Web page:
Response was a damp squib

The Queen’s Speech is one of the great parliamentary occasions. Parliament assembles to hear the Sovereign set out her government’s legislative programme for the coming year.

Black Rod commands members of the Commons to attend the Lords to hear the speech, but not before the doors of the Commons are slammed in his face in an act of symbolic defiance.

The speech had begun by the time some MPs got there, and by the time many had jostled for a better view it had ended. One of the shortest Queen’s Speech of recent times, and one which the next day failed to make the front page of any major newspaper.

Bills were few in number. Some were reheated old ideas, some were watered down versions of what we had been demanding. Some issues which had dominated MPs’ post bags at times such as banning wild animals in circuses or enshrining the 0.7 per cent spent on international aid in law, were missing altogether.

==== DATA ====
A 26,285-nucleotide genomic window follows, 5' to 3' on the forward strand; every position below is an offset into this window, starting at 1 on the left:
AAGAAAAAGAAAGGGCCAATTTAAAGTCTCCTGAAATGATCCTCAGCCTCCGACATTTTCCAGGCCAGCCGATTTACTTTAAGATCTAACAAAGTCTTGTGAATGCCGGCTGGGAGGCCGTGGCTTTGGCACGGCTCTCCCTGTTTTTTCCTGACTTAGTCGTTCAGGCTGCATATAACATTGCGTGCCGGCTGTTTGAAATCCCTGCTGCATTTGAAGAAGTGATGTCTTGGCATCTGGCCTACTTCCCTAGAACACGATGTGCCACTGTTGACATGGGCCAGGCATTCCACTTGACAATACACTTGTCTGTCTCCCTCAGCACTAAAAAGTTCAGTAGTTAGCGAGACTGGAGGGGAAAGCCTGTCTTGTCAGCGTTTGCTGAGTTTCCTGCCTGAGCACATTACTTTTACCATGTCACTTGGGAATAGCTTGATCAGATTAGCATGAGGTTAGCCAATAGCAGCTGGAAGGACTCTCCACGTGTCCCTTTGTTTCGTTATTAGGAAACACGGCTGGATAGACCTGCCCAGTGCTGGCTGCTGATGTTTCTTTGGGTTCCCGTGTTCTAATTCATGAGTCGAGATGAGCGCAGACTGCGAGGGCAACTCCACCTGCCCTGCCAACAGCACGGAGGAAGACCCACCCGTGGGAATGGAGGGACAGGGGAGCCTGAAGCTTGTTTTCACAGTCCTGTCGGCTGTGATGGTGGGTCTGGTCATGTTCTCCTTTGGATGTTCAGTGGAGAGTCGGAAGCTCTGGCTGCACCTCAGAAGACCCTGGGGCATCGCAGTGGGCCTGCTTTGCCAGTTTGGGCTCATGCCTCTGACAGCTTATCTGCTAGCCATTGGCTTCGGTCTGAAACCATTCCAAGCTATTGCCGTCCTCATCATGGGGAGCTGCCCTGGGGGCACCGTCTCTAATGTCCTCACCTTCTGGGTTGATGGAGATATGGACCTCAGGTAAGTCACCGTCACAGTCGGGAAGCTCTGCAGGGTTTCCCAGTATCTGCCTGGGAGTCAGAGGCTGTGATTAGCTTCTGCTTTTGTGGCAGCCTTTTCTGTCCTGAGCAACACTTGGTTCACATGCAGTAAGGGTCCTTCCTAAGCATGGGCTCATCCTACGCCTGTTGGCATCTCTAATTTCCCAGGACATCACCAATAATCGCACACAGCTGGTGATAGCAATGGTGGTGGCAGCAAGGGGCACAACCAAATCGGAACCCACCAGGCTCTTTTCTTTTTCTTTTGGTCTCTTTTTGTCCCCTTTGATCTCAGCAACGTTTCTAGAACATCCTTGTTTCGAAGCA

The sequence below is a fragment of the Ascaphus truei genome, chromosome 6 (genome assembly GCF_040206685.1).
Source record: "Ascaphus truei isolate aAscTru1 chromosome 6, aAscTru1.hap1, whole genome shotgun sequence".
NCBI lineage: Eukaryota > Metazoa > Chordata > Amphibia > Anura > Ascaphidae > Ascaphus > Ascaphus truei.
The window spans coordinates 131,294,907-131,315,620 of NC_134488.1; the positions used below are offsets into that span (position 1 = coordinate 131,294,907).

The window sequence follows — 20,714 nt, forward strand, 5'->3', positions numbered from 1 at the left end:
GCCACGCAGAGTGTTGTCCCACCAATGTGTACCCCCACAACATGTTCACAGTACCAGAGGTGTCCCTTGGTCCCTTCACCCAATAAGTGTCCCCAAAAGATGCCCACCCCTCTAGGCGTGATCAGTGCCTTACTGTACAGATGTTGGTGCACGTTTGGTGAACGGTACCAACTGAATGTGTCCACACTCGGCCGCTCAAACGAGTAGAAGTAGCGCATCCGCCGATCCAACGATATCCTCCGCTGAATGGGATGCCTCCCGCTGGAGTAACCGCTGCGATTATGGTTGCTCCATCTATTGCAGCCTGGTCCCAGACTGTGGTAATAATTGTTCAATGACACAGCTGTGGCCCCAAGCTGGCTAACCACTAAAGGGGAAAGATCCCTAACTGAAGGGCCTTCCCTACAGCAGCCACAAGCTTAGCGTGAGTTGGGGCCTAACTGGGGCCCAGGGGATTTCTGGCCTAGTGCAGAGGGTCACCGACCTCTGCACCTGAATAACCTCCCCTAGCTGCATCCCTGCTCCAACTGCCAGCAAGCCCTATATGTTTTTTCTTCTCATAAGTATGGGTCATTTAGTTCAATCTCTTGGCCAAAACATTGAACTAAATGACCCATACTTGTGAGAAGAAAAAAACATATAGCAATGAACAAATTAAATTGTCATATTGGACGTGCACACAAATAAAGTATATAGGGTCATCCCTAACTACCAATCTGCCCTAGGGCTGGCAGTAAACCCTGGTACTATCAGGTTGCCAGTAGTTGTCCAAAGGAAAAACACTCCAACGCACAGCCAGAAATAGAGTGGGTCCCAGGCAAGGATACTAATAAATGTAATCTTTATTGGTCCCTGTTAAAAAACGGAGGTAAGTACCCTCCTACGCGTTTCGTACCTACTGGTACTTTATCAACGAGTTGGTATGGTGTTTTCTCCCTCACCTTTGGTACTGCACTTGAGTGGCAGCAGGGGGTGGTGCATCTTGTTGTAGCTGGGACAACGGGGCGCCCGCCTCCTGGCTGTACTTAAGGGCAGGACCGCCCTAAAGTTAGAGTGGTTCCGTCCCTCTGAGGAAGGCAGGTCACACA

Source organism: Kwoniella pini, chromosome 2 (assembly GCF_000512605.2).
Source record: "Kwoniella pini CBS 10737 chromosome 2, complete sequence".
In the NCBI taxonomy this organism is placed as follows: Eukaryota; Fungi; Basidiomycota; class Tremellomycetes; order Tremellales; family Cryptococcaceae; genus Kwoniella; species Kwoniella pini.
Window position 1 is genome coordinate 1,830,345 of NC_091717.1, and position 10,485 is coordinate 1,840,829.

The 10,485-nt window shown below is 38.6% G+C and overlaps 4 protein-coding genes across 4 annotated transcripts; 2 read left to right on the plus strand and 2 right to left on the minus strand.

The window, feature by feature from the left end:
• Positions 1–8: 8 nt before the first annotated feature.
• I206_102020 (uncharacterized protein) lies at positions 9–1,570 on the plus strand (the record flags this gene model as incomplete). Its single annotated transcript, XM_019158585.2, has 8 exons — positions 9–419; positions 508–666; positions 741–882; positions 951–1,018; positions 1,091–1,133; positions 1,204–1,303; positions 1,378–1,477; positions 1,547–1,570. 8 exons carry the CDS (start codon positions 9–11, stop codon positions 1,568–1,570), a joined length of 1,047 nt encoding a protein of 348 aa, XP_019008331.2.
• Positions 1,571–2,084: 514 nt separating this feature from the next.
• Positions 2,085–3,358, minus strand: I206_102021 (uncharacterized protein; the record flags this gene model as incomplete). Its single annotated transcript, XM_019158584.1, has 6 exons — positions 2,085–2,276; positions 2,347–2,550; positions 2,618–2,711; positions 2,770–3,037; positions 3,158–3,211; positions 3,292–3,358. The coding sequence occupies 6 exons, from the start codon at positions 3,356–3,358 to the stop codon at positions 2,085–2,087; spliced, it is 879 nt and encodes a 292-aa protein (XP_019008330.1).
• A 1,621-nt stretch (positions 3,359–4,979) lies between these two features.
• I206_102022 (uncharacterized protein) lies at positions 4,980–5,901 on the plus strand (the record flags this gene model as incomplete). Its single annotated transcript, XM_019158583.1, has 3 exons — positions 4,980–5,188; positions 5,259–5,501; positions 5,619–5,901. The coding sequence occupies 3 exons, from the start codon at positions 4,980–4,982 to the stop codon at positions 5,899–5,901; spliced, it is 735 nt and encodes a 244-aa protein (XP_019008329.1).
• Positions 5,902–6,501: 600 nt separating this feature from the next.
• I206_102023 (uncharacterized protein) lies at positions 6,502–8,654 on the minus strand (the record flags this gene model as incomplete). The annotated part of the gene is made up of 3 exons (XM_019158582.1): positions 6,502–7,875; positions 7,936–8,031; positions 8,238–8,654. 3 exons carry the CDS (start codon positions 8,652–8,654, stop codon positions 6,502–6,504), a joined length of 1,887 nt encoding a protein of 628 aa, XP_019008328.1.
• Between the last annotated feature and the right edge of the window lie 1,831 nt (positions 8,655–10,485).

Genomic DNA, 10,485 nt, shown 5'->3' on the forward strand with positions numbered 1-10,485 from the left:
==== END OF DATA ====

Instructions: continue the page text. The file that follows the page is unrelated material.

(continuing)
I looked for the reforms which would address many of the issues my constituents are concerned about. But there was nothing substantial on the minimum wage to make work pay or to end job insecurity by tackling zero hours contracts.

Nothing to address the shocking statistic that for the first time on record most of the people who are in poverty in Britain today are people in work, not people out of work.

Considering the recent elections have been seen as a warning shot to the major parties, the government’s response sounded like a damp squib.